The Melbourne Test between Australia and India reignited the debate on looking at umpire's call when it comes to LBW decisions as a few Aussie batsmen benefitted from this loophole in the referral system. The Aussie batsmen were declared not out on India's review of LBW appeals as the ball would have hit partially or less than 50 percent of the off-stump or leg-stump. But India retained the referral on umpire's call.

However, India missed out on dismissing the Aussie batsmen earlier than they managed to do so eventually. This loophole in the umpire'bas call prompted greats such as Sachin Tendulkar to call for a review of this umpire's call in the referral system.

So, should the umpire's call be scrapped altogether, and batsmen been given out as long as the ball hits the stumps?

Give umpire's call a legitimate LBW verdict 

Yes, as LBW decisions mean an obstruction due to the player's body, which if it was not there would have caused the batsman to be bowled.

A case in point is the Steve Smith's dismissal by Jasprit Bumrah in the second innings of Melbourne Test. As Smith shuffled to flick a ball down the leg side, the cherry brushed his pads, and hit the top of the stumps to dislodge one of the bails. Bumrah jumped in appeal for a LBW dismissal, only for Indian captain Ajinkya Rahane to point out the dislodged bail.

If the ball had been obstructed by Smith's body, and the on-field umpire had turned down the LBW appeal from Bumraj, and a referral was sought by Team India, Smith would have continued to bat on as  umpire's call would have come into the picture. But the true picture was that Smith was bowled, with the ball just dislodging the one of the bails.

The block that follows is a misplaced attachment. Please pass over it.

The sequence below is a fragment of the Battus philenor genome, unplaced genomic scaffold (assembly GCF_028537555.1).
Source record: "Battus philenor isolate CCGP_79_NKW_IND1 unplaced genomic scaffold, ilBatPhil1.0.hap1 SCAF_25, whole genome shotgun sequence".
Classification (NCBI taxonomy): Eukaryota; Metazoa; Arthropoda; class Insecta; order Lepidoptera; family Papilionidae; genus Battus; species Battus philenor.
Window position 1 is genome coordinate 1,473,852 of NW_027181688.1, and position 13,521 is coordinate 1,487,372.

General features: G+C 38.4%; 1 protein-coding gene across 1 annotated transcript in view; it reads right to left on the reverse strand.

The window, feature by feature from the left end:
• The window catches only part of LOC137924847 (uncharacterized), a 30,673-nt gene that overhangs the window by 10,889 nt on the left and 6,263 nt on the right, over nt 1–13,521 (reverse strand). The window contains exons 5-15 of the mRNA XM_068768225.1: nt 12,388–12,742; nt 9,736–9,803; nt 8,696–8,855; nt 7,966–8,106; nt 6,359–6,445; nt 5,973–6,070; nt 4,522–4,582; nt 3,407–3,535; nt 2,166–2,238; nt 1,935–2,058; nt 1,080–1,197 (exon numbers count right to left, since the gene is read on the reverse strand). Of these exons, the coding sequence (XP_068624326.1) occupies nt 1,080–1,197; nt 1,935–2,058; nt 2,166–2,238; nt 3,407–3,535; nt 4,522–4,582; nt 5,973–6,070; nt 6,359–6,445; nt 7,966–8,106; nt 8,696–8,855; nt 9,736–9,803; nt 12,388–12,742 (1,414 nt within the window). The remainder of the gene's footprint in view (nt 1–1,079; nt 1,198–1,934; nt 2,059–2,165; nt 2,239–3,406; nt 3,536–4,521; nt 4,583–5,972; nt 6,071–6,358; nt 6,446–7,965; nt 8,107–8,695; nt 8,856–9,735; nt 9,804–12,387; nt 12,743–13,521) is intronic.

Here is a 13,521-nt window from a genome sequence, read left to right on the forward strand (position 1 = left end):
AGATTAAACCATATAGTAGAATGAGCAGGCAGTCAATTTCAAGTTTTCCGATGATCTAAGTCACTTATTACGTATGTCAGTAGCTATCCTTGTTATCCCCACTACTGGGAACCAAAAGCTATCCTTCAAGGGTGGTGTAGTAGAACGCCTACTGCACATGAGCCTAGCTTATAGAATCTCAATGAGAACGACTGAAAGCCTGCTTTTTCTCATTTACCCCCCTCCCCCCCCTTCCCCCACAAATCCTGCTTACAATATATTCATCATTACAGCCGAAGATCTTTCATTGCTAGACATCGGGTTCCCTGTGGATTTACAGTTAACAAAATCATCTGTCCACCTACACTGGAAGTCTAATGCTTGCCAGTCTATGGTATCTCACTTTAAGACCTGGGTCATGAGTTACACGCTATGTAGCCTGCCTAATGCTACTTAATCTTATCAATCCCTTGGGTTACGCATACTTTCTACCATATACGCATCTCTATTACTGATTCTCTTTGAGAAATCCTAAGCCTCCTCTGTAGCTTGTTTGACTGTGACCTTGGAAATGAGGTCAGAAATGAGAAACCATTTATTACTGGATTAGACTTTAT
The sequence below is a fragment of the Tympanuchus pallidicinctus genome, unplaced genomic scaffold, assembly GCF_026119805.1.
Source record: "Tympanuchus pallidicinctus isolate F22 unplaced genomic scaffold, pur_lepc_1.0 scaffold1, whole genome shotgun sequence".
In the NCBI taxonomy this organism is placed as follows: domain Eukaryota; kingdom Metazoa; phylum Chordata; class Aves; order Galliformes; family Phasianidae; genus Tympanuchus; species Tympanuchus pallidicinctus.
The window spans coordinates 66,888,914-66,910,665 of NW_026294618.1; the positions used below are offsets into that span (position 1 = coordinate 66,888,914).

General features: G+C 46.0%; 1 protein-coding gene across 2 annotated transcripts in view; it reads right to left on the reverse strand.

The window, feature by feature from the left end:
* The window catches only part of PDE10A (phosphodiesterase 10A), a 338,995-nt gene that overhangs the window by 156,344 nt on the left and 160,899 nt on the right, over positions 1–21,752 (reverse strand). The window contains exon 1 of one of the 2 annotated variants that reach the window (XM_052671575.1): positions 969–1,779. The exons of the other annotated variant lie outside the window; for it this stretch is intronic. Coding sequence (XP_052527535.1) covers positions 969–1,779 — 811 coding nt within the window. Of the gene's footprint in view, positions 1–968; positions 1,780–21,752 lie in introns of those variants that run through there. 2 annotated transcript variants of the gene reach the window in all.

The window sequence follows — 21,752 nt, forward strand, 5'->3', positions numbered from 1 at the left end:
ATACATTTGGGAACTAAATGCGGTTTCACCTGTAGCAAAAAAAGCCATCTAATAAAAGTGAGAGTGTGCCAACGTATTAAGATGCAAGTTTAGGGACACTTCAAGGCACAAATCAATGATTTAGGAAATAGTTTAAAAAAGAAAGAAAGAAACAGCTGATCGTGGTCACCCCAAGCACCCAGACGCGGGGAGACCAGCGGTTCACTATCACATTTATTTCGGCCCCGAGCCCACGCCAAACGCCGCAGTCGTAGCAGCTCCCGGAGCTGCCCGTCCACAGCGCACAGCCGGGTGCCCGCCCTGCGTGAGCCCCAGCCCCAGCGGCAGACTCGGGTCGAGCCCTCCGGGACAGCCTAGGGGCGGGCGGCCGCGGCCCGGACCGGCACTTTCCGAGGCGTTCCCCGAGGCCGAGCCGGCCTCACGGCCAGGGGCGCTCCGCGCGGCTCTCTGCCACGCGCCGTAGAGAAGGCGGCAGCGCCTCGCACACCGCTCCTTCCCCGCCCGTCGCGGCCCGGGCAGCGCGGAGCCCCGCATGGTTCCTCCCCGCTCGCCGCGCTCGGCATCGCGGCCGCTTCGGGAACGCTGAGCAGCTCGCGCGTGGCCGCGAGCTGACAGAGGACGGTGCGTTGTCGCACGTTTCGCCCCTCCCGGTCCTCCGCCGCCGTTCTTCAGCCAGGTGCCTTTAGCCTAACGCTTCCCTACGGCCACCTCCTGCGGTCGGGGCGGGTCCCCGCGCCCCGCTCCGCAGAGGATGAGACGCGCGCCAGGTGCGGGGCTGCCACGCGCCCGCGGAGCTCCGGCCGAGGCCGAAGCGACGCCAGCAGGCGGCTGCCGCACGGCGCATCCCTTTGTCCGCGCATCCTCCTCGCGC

Umpire's call in DRS comes under the scanner (Image Credits: CricZone)

Gavaskar disagrees

Sunil Gavaskar DRS
Sunil Gavaskar - Photo courtesy: Telangana Today

However, as cricket expert Sunil Gavaskar pointed out that if every ball hitting the stumps is given out LBW, then there will be shorter innings, and quicker wickets, and matches probably ending in 2 days. Besides, technology would take too much precedence over the game of cricket as it would fail to account the bounce of the pitch, the trajectory of the ball, and just rely on a few software to determine whether the ball is hitting the stumps or not.


Therefore, considering this aspect, a thorough review should be made on umpire's call to ensure all legitimate LBW dismissals stand, and at the same time, it does not reduce the game to a farce by allowing all balls hitting the stumps as LBW verdict. A perfect balance should be found to ensure neither of the party – batting or bowling side – feel at the receiving end of the umpire's call.

Cover image courtesy: Sportzwiki